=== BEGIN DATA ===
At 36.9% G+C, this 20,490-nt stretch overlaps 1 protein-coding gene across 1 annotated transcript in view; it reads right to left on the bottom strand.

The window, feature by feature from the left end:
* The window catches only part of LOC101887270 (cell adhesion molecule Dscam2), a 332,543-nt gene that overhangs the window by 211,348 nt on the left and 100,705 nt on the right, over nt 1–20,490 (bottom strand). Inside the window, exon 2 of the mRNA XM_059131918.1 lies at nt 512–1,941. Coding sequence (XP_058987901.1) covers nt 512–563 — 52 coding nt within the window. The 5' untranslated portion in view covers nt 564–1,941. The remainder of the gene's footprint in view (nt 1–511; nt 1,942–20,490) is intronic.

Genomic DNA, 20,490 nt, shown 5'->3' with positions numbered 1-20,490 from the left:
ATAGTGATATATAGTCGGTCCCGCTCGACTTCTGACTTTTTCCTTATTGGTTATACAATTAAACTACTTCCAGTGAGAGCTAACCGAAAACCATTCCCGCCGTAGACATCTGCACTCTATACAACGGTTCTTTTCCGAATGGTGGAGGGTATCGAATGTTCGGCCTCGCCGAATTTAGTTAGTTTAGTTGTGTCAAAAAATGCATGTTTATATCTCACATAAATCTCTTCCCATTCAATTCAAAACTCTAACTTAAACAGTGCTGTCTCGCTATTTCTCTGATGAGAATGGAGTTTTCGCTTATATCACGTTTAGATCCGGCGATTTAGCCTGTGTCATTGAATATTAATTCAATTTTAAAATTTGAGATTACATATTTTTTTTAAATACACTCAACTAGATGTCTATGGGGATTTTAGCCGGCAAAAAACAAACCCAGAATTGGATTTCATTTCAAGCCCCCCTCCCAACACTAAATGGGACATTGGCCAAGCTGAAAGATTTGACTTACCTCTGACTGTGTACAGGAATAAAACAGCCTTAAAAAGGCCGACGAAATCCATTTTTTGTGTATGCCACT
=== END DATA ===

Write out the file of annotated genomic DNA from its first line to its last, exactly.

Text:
At 36.9% G+C, this 20,490-nt stretch overlaps 1 protein-coding gene across 1 annotated transcript in view; it reads right to left on the bottom strand.

The window, feature by feature from the left end:
* The window catches only part of LOC101887270 (cell adhesion molecule Dscam2), a 332,543-nt gene that overhangs the window by 211,348 nt on the left and 100,705 nt on the right, over nt 1–20,490 (bottom strand). Inside the window, exon 2 of the mRNA XM_059131918.1 lies at nt 512–1,941. Coding sequence (XP_058987901.1) covers nt 512–563 — 52 coding nt within the window. The 5' untranslated portion in view covers nt 564–1,941. The remainder of the gene's footprint in view (nt 1–511; nt 1,942–20,490) is intronic.

Genomic DNA, 20,490 nt, shown 5'->3' with positions numbered 1-20,490 from the left:
ATAGTGATATATAGTCGGTCCCGCTCGACTTCTGACTTTTTCCTTATTGGTTATACAATTAAACTACTTCCAGTGAGAGCTAACCGAAAACCATTCCCGCCGTAGACATCTGCACTCTATACAACGGTTCTTTTCCGAATGGTGGAGGGTATCGAATGTTCGGCCTCGCCGAATTTAGTTAGTTTAGTTGTGTCAAAAAATGCATGTTTATATCTCACATAAATCTCTTCCCATTCAATTCAAAACTCTAACTTAAACAGTGCTGTCTCGCTATTTCTCTGATGAGAATGGAGTTTTCGCTTATATCACGTTTAGATCCGGCGATTTAGCCTGTGTCATTGAATATTAATTCAATTTTAAAATTTGAGATTACATATTTTTTTTAAATACACTCAACTAGATGTCTATGGGGATTTTAGCCGGCAAAAAACAAACCCAGAATTGGATTTCATTTCAAGCCCCCCTCCCAACACTAAATGGGACATTGGCCAAGCTGAAAGATTTGACTTACCTCTGACTGTGTACAGGAATAAAACAGCCTTAAAAAGGCCGACGAAATCCATTTTTTGTGTATGCCACT